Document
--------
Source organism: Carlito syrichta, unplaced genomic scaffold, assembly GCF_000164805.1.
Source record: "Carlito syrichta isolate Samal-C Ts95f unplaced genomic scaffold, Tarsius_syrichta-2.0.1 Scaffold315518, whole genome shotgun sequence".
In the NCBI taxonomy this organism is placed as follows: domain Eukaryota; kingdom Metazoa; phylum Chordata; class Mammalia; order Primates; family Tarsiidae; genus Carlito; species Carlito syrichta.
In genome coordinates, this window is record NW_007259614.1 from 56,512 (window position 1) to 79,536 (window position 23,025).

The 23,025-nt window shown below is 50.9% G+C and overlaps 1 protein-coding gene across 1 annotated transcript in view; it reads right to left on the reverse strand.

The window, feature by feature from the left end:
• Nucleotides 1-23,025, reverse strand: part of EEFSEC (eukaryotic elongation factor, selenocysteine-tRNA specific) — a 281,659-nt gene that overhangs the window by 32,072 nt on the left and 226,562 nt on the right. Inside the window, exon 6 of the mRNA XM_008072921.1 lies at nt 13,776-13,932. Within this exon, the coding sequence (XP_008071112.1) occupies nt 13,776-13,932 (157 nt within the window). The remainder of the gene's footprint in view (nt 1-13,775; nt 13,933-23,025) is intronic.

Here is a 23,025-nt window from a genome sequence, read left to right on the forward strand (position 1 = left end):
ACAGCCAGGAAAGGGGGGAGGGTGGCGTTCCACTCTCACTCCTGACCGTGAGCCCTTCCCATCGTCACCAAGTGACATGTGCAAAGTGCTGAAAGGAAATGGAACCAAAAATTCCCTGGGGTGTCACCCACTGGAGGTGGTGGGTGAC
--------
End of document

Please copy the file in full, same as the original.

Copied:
Source organism: Carlito syrichta, unplaced genomic scaffold, assembly GCF_000164805.1.
Source record: "Carlito syrichta isolate Samal-C Ts95f unplaced genomic scaffold, Tarsius_syrichta-2.0.1 Scaffold315518, whole genome shotgun sequence".
In the NCBI taxonomy this organism is placed as follows: domain Eukaryota; kingdom Metazoa; phylum Chordata; class Mammalia; order Primates; family Tarsiidae; genus Carlito; species Carlito syrichta.
In genome coordinates, this window is record NW_007259614.1 from 56,512 (window position 1) to 79,536 (window position 23,025).

The 23,025-nt window shown below is 50.9% G+C and overlaps 1 protein-coding gene across 1 annotated transcript in view; it reads right to left on the reverse strand.

The window, feature by feature from the left end:
• Nucleotides 1-23,025, reverse strand: part of EEFSEC (eukaryotic elongation factor, selenocysteine-tRNA specific) — a 281,659-nt gene that overhangs the window by 32,072 nt on the left and 226,562 nt on the right. Inside the window, exon 6 of the mRNA XM_008072921.1 lies at nt 13,776-13,932. Within this exon, the coding sequence (XP_008071112.1) occupies nt 13,776-13,932 (157 nt within the window). The remainder of the gene's footprint in view (nt 1-13,775; nt 13,933-23,025) is intronic.

Here is a 23,025-nt window from a genome sequence, read left to right on the forward strand (position 1 = left end):
ACAGCCAGGAAAGGGGGGAGGGTGGCGTTCCACTCTCACTCCTGACCGTGAGCCCTTCCCATCGTCACCAAGTGACATGTGCAAAGTGCTGAAAGGAAATGGAACCAAAAATTCCCTGGGGTGTCACCCACTGGAGGTGGTGGGTGAC